Microsoft’s consumer space woes


Madobe Nanami, Windows 7-tan

David Olsen on Twitter said something this morning which I think is endemic of the reason why Microsoft is being crushed in the consumer space and can’t understand why. For once, a more serious post here on!

MS works with hardware partners to deliver more or less the same solution as Apple, distribute the delivery of competing product

I hate and love Clarkson at the same time

In an old episode of Top Gear from 2006, Jeremy Clarkson test drives the a Malaysian Perodua car. While acknowledging the price point and features made it compelling compared to other small and affordable cars on paper, he immediately dismissed it and took a sledgehammer to its body work in an entertaining rage. It was clear the car had been designed by a team of business executives in a board room, and not by people passionate about cars, he claimed.

The dilemma facing Microsoft isn’t that they have a lack of talent; some brilliant people work for them and they have access to the same potential employee pool as Apple does. Their problem is they advertise what they’re doing without addressing why other than profits, which means people fill in the blanks with images of the Evil Empire and monopolies. They also create consumer products by broadly duplicating products (or at least attempting to) from other companies and then stare in utter bewilderment when people keep buying iPods instead of Zunes, as David showed above.

Second hand embarrassment!

The image problem

Apple has pizzazz and is too cool for school, and Microsoft is old and tired. Microsoftians dismiss such notions as marketing babble and that consumers are dumb for falling for it, without realising how important such image is. Instead we end up with knockoff Microsoft stores in the US stocked with offerings from mediocre companies like HP and with hapless employees attempting to dance to the Black Eyed Peas. Don’t get me wrong, my dancing is painfully embarrassing too, but that’s why I don’t do it in public!

Apple is successful because they advertise themselves as a lifestyle company that wants to make life easier and more fun for people, and as a result they happen to make computers, music players and phones. Microsoft advertises themselves in the consumer space with lists of technical specifications. It works great for them in the enterprise space, but not for consumers.

Whether they intend it or not is inconsequential, consumers broadly see Microsoft as wanting to make as much money as possible as their why, and Apple as being a company wanting to challenge the status quo. They’re both businesses with shareholders, but the difference is striking.

The irony is that while Microsoft was trying to be Apple by attempting to duplicate their experience, the very real alternative market that embraces openness and customisation was cornered by the Linux folks, a loose confederation of white hat hackers and disparate IT companies with an OS that’s less reliable, secure and has lower performance than FreeBSD but that is driven by one hell of a goal. Microsoft is being squeezed from both ends.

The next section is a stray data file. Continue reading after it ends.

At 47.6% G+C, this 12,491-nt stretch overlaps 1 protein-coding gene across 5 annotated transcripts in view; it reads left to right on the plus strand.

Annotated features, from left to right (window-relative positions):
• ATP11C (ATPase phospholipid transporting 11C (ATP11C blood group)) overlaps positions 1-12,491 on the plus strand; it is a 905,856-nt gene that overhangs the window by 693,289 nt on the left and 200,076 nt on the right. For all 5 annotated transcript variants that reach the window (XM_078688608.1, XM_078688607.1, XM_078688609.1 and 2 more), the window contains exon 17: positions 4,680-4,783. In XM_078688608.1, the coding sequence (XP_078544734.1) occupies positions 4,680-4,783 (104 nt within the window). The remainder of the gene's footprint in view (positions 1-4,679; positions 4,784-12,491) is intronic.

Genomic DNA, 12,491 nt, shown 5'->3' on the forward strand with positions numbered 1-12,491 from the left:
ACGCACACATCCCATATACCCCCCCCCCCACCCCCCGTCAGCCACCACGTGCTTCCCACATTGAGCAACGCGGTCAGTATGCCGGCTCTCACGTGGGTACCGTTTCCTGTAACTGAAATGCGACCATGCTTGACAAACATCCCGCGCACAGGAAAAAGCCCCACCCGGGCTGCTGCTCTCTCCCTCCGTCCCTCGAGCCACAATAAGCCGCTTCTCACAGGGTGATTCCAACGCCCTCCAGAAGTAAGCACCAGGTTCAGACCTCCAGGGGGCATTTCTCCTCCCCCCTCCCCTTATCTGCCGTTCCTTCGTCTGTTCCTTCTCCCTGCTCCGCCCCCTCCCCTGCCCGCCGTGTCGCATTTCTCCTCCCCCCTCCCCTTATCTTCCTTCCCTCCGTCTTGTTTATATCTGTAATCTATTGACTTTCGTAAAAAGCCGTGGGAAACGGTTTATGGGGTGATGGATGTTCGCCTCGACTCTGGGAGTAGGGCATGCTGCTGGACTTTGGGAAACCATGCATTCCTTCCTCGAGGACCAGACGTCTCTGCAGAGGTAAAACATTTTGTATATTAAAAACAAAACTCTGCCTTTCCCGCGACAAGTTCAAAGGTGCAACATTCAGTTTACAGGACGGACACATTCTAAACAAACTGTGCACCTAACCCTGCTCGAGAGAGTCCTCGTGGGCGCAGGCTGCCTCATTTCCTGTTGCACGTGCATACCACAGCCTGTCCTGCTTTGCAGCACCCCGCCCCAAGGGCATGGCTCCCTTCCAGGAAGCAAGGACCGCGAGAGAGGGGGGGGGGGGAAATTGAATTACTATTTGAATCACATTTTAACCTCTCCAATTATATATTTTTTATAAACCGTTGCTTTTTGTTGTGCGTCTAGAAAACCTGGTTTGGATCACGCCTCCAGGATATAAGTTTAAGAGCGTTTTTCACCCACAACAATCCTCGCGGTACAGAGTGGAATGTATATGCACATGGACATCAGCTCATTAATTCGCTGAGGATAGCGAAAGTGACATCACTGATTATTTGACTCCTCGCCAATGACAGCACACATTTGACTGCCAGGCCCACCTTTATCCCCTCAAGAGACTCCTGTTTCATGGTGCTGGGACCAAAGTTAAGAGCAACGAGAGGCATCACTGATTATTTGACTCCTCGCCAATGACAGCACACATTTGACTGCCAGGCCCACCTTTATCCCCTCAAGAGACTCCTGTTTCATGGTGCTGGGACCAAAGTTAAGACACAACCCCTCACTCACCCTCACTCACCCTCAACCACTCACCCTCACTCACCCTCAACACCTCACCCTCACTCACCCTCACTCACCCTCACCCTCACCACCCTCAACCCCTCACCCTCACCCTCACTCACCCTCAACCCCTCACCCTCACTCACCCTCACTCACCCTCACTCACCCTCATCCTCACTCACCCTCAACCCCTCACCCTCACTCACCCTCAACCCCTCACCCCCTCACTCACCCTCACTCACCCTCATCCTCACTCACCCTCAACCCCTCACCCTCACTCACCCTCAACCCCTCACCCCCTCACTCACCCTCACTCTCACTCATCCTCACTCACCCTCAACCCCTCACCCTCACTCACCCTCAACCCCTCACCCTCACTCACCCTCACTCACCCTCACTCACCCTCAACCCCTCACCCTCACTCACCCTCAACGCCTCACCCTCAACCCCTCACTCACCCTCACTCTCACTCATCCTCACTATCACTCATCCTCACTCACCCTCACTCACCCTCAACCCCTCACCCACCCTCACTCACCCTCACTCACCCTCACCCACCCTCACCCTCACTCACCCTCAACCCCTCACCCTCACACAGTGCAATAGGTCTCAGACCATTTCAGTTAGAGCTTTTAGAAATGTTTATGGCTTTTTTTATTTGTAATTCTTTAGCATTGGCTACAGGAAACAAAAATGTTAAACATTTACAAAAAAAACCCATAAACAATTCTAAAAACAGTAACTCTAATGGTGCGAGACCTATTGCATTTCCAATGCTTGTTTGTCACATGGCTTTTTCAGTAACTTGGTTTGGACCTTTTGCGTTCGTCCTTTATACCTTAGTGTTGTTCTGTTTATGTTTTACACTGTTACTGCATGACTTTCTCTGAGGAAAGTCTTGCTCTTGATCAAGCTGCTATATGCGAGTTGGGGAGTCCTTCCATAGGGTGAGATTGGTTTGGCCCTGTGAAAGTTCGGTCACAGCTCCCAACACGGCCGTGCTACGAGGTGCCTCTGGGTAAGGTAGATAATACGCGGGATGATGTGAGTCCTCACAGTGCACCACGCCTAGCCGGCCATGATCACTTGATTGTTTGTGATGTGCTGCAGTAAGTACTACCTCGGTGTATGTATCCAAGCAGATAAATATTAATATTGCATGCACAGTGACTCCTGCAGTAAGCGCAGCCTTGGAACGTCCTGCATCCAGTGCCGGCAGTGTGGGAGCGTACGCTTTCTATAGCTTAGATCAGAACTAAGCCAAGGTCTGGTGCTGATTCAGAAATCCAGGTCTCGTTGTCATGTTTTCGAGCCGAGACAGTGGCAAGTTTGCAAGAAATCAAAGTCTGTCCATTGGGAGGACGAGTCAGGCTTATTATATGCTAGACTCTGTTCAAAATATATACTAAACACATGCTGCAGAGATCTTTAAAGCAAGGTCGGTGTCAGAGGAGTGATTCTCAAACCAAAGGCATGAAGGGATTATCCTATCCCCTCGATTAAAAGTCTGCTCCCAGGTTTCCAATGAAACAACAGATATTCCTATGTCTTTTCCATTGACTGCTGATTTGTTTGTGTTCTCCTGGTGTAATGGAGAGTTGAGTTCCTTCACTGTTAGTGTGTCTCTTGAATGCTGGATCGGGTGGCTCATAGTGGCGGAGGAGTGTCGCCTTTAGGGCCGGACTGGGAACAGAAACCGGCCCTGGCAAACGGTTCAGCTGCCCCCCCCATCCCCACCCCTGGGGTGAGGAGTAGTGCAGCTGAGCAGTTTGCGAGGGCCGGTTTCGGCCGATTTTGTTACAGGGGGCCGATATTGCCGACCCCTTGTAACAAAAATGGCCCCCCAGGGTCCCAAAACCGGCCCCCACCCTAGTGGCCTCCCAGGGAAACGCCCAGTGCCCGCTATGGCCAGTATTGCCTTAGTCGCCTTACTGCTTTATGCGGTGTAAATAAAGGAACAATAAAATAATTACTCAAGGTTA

What they so desperately need to do

I use Apple computers. I have an iPhone. I also have a bunch of vanilla boxes running FreeBSD and I still run Windows 3.0 with Multimedia Extensions and 95 in virtual machines for nostalgic fun. I grew up on Windows and many of Microsoft’s Home titles such as Bookshelf, Musical Instruments, Explorapedia, Dangerous Creatures and Entertainment Pack. Skifree! Chip’s Challenge! If you need proof that I used to like Microsoft products, I wrote about it in detail here back in 2008.

Unlike some Apple and Linux folk, I have no qualm with saying Microsoft is capable of making great products that are fun to use, because I remember using some. However, their approach of embrace, extend and extinguish that worked so well for them in the operating system and office software market simply doesn’t translate in the consumer space for reasons that seem to be out of their grasp or comprehension.

What Microsoft needs to do is take a step back and make a genuine attempt to connect with consumers. Don’t show us a vapourware video for a product you have no intention of releasing or simply photocopy another product and stick a Zune sticker on it, they need to tell us what motivates them to make these products.

Instead of flooding the market with hundreds of different (and often incompatible) devices that copy a product another company released three years ago, they need to pour their collective heart and soul into just a few and make it show. We can tell when a company has done this, and when they’ve made something as a result of board room decisions, as Clarkson showed with that Perodua.

I often point out here that for all their monopolistic shenanigans in the 90s and the horrid reliability of their products during that era, I reckoned there were some real diamonds in the rough during that time which gives me hope that they can do it again. As far as I know and care now, the Microsoft I knew and grew up with died a long time ago in a cloud of indignation and broken promises.

Perhaps the first step is to ditch Ballmer.

Author bio and support


Ruben Schade is a technical writer and infrastructure architect in Sydney, Australia who refers to himself in the third person. Hi!

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